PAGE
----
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Deciding between a VBAC and a Repeat C-section

If you’ve had a cesarean birth and get pregnant again, one question is going to come up - should you plan for another c-section, or should you try to give birth vaginally?

This is not always an easy decision to make, and there are several factors to take into account. This is also a very personal decision, one that should be made in partnership with your ob-gyn based on your own needs and health history. Here are some important questions to ask when considering the options:

1. What type of incision did you have?

During a c-section, the doctor cuts through your skin, muscles, and the wall of the uterus. These cuts, or incisions, can be done in different ways. They can be transverse (side-to-side) or vertical (up-and-down). The type of incision on your uterus can have a big impact on future births.

Most cesarean incisions these days are low transverse—that is, side-to-side across the lowest, thinnest part of the uterus. The scar from this type of incision carries the smallest risk for uterine rupture, which means trying a vaginal birth after cesarean (VBAC) could be safe.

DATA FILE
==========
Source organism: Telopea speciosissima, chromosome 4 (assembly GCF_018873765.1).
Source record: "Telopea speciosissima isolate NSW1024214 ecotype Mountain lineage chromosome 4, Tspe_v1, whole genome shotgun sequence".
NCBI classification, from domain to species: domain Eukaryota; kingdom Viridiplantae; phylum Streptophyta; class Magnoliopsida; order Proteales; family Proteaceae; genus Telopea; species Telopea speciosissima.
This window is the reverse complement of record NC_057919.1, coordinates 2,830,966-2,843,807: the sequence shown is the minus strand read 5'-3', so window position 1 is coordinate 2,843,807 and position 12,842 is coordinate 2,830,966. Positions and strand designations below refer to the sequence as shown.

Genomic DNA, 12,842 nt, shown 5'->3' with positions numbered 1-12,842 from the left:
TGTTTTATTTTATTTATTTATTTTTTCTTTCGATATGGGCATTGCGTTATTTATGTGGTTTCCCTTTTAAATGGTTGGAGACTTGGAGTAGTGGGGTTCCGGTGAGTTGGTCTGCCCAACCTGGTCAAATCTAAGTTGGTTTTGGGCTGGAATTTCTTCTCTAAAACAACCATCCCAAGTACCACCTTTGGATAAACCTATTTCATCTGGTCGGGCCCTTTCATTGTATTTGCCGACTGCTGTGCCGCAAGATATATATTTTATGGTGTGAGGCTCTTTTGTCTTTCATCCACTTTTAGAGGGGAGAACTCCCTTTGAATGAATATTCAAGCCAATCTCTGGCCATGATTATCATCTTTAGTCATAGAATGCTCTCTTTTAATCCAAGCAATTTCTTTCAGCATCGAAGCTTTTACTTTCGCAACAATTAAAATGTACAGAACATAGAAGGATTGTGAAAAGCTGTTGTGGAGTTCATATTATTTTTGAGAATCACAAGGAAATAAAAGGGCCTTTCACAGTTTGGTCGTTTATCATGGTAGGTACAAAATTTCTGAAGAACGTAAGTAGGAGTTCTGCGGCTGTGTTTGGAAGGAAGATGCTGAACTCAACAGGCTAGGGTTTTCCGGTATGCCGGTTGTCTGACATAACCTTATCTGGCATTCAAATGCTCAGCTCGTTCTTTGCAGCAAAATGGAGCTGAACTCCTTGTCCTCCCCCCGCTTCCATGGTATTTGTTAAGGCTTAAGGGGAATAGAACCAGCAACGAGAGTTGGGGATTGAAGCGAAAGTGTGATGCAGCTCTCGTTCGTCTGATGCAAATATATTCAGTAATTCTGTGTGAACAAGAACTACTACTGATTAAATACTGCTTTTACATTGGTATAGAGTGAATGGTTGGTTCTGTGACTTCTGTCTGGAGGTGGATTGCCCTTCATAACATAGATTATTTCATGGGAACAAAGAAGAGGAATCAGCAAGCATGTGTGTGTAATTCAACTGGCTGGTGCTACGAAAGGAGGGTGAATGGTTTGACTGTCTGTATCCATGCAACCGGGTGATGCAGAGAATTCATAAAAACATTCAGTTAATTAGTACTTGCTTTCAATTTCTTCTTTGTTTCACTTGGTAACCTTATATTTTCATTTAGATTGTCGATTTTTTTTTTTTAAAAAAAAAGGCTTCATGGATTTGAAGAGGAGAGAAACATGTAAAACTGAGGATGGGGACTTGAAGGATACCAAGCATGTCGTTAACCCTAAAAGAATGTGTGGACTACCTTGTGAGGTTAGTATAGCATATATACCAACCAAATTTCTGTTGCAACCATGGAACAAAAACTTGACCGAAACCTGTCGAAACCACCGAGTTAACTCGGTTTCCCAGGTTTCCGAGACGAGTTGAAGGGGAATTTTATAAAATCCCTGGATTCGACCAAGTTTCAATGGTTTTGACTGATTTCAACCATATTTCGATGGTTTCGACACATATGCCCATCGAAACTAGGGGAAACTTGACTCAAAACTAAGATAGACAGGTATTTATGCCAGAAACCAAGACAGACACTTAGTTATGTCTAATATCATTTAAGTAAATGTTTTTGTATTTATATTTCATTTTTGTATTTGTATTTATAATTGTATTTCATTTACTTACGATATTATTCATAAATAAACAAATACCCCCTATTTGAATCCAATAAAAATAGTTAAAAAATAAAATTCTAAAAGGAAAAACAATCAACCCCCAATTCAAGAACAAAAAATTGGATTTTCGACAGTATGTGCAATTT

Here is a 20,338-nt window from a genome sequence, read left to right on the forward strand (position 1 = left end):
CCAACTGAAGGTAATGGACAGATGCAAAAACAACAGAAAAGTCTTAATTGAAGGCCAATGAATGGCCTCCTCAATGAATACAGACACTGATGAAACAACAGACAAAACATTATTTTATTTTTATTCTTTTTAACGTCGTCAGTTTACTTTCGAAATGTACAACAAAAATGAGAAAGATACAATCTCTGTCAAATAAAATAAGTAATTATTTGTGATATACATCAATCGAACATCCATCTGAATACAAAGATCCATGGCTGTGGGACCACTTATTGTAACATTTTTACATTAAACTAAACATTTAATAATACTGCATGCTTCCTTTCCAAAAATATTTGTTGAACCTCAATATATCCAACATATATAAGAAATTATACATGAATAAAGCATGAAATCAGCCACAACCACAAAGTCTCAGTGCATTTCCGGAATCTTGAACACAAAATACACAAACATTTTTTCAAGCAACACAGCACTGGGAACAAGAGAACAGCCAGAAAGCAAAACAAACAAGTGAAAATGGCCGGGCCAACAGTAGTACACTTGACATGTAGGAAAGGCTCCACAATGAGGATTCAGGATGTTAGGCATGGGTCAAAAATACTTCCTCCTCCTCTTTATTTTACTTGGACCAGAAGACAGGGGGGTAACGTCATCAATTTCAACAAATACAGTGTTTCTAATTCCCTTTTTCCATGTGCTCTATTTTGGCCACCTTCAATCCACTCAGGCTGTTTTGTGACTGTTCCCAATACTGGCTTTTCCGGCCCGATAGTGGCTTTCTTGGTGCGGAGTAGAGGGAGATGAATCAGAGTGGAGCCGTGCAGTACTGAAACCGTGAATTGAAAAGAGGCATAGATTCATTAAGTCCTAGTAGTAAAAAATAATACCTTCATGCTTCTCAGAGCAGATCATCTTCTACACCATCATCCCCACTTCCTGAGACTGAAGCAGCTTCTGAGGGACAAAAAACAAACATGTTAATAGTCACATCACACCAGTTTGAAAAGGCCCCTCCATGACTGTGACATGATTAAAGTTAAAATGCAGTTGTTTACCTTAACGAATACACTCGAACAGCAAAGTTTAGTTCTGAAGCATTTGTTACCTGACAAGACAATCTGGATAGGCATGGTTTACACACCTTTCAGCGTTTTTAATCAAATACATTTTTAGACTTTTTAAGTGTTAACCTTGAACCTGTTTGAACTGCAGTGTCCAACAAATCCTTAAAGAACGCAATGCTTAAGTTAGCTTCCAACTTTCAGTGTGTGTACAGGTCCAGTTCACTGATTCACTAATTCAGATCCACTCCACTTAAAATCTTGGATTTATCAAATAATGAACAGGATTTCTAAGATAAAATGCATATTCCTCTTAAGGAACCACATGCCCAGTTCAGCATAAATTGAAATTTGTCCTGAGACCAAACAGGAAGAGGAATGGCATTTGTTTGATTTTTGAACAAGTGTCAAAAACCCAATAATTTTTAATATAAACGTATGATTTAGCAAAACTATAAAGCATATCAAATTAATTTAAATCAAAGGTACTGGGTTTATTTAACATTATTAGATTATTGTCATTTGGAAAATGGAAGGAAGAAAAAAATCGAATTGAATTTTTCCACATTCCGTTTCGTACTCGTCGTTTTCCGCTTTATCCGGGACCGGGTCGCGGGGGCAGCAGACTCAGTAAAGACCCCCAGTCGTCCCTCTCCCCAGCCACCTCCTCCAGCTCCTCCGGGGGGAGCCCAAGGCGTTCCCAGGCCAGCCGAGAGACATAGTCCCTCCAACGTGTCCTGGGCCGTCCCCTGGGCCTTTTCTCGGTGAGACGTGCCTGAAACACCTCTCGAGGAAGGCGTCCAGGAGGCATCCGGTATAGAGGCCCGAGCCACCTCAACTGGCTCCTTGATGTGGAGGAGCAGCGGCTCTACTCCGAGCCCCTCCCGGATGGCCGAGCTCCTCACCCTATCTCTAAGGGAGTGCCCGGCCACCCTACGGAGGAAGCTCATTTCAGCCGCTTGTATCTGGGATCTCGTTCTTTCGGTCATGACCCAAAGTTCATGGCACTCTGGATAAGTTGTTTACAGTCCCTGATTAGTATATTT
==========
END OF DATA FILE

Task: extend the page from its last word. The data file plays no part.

But with a vertical incision, your scar is on the part of the uterus that contracts during labor. This means the risk for uterine rupture is higher. There are two types of vertical incisions:

If you’re not sure what type of incision you had on your uterus, try asking your doctor or checking your medical records. Unfortunately, the type of uterine incision done at the time of a prior cesarean delivery cannot always be confirmed. And the incision on your skin may be different than the one on your uterus, so you can’t tell by looking at the scar on your skin.

2. What circumstances led to your previous cesarean birth?

Cesarean births are done for many reasons. Some reasons are a matter of chance, while others are more likely to happen again. The history behind your previous cesarean can provide clues for what to do for later births.

Let’s say your first baby was breech and you didn’t have a chance to labor. There’s no reason to think you couldn’t have a safe vaginal birth if your fetus is head-down this time. But if you required a cesarean delivery after hours of prolonged or stalled labor (often when the cervix stops opening), there’s a higher chance that this can happen again. That might guide us toward planning a repeat cesarean.

3. Do you have any health conditions that could make a VBAC risky?